The wonders of the Yo-Kai Express sound like a myth, but they’re real.

Japan has had awesome vending machines for decades, but since the start of the pandemic they’ve gotten even better with the introduction of ramen vending machines. However, while we love the convenience of being able to purchase delicious ramen at any time of day, what these vending machines sell are the ingredients (noodles, broth stock, etc.) so that you can put together your own bowl of noodles once you get home.

But now there’s a vending machine that serves up piping hot, fully cooked, ready-to-eat bowls of ramen, and we couldn’t be happier (or hungrier).

Called the Yo-Kai Express, the ramen vending machine takes its name from yokai, the mythical creatures of Japanese folklore. The machine, which takes just 90 seconds from ordering to completely prepare your ramen, went into service this week inside Terminal 2 of Tokyo’s Haneda Airport, and the four different types of ramen it offers are themselves sort of a culinary trip around Japan, starting with the Sapporo Spicy Miso.

▼ Miso is the most popular ramen broth in Hokkaido, the prefecture Sapporo is capital of and which is also Japan’s primary grower of corn.

Tokyo is represented the Tokyo Shoyu, since broth with a shoyu (soy sauce) base is indicative of east Japan.

Heading figuratively/culinarily to the southwest part of the country, there’s the Kyushu Tonkotsu, with the pork stock broth perfected in Fukuoka.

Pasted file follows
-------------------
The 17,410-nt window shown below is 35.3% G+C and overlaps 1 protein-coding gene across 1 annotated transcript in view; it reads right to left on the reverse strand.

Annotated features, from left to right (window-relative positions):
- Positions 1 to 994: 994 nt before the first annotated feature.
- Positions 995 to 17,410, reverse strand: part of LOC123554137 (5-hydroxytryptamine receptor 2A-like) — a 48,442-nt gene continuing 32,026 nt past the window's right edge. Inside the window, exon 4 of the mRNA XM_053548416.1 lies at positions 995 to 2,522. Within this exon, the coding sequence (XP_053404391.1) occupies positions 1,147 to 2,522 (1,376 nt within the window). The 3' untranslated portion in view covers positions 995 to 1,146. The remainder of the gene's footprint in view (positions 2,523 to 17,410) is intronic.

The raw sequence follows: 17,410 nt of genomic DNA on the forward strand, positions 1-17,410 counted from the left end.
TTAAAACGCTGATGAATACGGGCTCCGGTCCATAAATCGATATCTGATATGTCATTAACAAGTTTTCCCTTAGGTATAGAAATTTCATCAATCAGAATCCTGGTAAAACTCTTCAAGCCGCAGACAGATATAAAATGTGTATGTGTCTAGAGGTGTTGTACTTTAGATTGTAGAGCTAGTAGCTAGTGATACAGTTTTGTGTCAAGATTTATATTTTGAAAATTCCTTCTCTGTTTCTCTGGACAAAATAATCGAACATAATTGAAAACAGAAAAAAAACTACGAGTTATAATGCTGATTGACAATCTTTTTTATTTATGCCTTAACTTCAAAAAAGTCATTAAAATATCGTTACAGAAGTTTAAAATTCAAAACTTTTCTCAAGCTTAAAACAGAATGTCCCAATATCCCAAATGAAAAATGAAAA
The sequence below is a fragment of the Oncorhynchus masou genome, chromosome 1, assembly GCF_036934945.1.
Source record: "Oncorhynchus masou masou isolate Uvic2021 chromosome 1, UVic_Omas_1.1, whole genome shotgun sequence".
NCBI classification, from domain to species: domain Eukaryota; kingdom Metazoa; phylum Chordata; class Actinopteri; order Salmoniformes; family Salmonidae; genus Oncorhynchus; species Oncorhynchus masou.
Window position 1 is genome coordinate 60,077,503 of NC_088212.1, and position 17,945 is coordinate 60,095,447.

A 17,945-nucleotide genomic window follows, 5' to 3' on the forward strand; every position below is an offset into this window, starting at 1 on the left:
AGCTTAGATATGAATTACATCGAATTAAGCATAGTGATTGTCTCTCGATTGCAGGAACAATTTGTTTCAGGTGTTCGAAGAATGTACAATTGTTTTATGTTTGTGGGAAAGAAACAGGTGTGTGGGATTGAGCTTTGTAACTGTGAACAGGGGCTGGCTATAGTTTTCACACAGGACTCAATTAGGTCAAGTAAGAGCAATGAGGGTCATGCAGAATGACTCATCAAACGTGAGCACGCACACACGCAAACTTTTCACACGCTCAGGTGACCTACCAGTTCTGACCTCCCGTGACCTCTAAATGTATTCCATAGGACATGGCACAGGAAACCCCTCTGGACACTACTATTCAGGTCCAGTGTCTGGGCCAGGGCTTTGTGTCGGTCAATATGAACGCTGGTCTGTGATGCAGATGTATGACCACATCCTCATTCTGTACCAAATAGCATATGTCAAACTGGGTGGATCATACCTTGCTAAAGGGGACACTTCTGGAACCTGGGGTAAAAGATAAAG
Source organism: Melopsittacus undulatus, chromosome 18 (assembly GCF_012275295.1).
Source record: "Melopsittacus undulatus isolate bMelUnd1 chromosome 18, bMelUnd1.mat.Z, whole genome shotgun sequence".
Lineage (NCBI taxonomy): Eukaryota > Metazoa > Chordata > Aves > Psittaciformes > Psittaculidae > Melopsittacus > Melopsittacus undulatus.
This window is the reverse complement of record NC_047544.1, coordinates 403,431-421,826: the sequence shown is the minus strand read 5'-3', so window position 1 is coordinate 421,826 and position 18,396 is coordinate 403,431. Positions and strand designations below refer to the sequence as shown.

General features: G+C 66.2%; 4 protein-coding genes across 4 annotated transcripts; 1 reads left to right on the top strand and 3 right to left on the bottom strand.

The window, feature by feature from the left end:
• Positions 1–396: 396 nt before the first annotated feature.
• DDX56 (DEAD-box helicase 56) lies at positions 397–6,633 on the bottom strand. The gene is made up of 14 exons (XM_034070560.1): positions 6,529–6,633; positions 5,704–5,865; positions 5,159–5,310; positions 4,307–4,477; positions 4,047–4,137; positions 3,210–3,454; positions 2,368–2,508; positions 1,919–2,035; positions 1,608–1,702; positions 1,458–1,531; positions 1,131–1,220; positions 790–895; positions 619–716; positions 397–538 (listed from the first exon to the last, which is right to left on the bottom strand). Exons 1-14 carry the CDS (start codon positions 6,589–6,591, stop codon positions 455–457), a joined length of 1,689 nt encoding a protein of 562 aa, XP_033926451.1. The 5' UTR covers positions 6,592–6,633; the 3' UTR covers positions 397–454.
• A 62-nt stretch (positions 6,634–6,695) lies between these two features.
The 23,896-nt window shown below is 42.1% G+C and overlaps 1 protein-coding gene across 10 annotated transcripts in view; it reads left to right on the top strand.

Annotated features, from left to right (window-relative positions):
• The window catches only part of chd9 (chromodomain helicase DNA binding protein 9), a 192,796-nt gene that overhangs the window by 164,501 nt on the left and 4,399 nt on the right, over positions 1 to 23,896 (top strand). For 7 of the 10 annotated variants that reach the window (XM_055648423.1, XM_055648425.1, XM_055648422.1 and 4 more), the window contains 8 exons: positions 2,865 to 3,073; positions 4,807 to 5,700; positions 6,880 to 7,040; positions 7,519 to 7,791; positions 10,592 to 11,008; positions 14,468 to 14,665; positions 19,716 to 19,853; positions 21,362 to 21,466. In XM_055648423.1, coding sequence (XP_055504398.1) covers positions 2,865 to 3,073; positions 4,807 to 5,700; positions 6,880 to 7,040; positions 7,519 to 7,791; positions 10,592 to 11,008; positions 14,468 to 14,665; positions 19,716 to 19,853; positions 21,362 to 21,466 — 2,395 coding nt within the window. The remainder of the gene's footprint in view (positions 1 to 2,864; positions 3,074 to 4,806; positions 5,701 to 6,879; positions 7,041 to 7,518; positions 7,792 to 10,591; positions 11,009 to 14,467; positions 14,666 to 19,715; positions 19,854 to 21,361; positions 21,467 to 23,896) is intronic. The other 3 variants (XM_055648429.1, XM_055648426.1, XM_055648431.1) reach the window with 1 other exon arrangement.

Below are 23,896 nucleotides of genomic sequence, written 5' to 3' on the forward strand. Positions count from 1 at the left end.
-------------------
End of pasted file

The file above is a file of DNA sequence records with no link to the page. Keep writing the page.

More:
And last, the Yo-Kai Express also offers Tori Yuzu Shio, ramen with a salty chicken stock plus flavor from the Japanese citrus fruit yuzu, which is sort of like a more fragrant lemon.

▼ This particular kind of ramen isn’t predominantly associated with any one region of Japan, but the broth’s proven popularity brings a smile to the face of noodle lovers wherever they encounter it in the country.

The company that designed the Yo-Kai Express is also called Yo-Kai, which isn’t particularly shocking, but what is a surprise is that Yo-Kai is based in California. From the mouthwatering appearance of their noodles, though, it definitely looks like they know a thing or two about authentic Japanese ramen, and with each type priced at 790 yen (US$6.50), we’ll definitely be trying a bowl or four the next time we’re passing through Haneda.

Source, images: PR Times
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